Monday, March 25, 2013

Not much Dorothy to say "farewell" to

FAREWELL, DOROTHY PARKER by Ellen Meister turns out to be chick lit. I'm starting this review with a disclaimer that chick lit is not normally what I read. It is possible that this is wonderful for chick lit. I was drawn to this title by the promise of Dorothy Parker's influence on a modern movie critic, Violet Epps, who is witty and confident in print, but a disaster in real life. Doesn't that sound fun? The book promises that the spirit of Dorothy Parker will help Violet find her voice and blah blah blah. At the same time, Dorothy Parker will blah blah blah until she is finally ready to go toward the light and blah blah blah.

Where do I start? I disliked Violet. No, 'dislike' is too strong a word. I didn't particularly care about Violet, because she's not a fully realized character. She has a few "defining moments" in her past that are summarized for the reader, which I believe are meant to evoke sympathy. The explanation for her social anxiety is facile and, frankly, insulting, and a genuine depiction of a character suffering from such would have been much more sympathetic. Instead, we have a tacked-on reason why the "heroine" has so much trouble asserting herself outside her movie reviews, and naturally, she must confront that "reason" before the end of the novel and blah blah blah. At one point, Violet is reviewing a sappy film and comments, "I said a little prayer I save for these moments: Please, surprise me. In fact, I wound up saying that prayer about a dozen times during this movie. It was never answered." I could not have said it better myself. The premise of this novel had such promise, but instead of being caught in a refreshing breeze, I had to plod against the current of its predictability to finally, thankfully, reach the predictable end.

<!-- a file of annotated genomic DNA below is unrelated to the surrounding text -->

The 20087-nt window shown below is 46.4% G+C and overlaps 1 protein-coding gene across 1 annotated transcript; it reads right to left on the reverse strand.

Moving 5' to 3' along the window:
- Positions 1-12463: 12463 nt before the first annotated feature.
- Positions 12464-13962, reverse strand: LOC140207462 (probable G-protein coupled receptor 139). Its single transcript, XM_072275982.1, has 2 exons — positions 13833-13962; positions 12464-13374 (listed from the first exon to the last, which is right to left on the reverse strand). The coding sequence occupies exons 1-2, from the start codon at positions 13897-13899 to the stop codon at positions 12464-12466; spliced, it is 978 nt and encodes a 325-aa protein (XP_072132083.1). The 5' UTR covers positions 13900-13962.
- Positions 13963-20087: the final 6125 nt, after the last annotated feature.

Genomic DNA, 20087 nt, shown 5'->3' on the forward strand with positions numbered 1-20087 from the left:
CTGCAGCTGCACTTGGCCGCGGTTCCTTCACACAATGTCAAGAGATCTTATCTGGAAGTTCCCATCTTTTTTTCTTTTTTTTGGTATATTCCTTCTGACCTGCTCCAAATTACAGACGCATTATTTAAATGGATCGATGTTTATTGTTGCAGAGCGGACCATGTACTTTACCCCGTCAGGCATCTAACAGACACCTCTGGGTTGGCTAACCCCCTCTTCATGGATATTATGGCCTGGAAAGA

Violet has so much going on in her life. Her only sister died a year before. She is involved in a custody battle for Delaney, her thirteen-year-old niece. Her boyfriend is a jackass. She has a lame backstory to explain her social anxiety. A new intern at work is out to get her. I can see why she needs Dorothy's help. But even with Dorothy coaching her, Violet is reluctant to stand up for herself, long past the point of believability. I'm surprised Dorothy didn't tell her to grow a pair (or some more 1920s-ish idiom) and stop wasting her time. When Violet finally throws over the jackass boyfriend, I was relieved rather than triumphant. Check that box off the list of requisite plot developments and move on to the next one. Her plot with Dorothy to gain custody of Delaney is briefly a bright spot in the book: "'You simply explain to him that if he and his darling, long-suffering wife don't drop the case, you will have no choice but to tell her about the affair.' 'That's almost blackmail,' Violet said. 'No, my dear. That is blackmail.'" Then we go back to the main point of the book: Violet needs a better boyfriend. Yes, that's what I want to teach my daughter: become a strong woman so you can dump the jerk and get a nice man.

If you're drawn to this title as a Dorothy Parker fan (as I was), I suggest skipping it and rereading some of Parker's writings and Meade's biography WHAT FRESH HELL IS THIS? The Dorothy in this book, along with every other character, is sketched lightly with a number two pencil and colored strictly within the lines. I was (obviously) disappointed in this novel's lack of depth, but since I don't really read chick lit, I'm not sure if that's a genre failure or particular to this novel.

Source disclosure: I received a review copy from the publisher.

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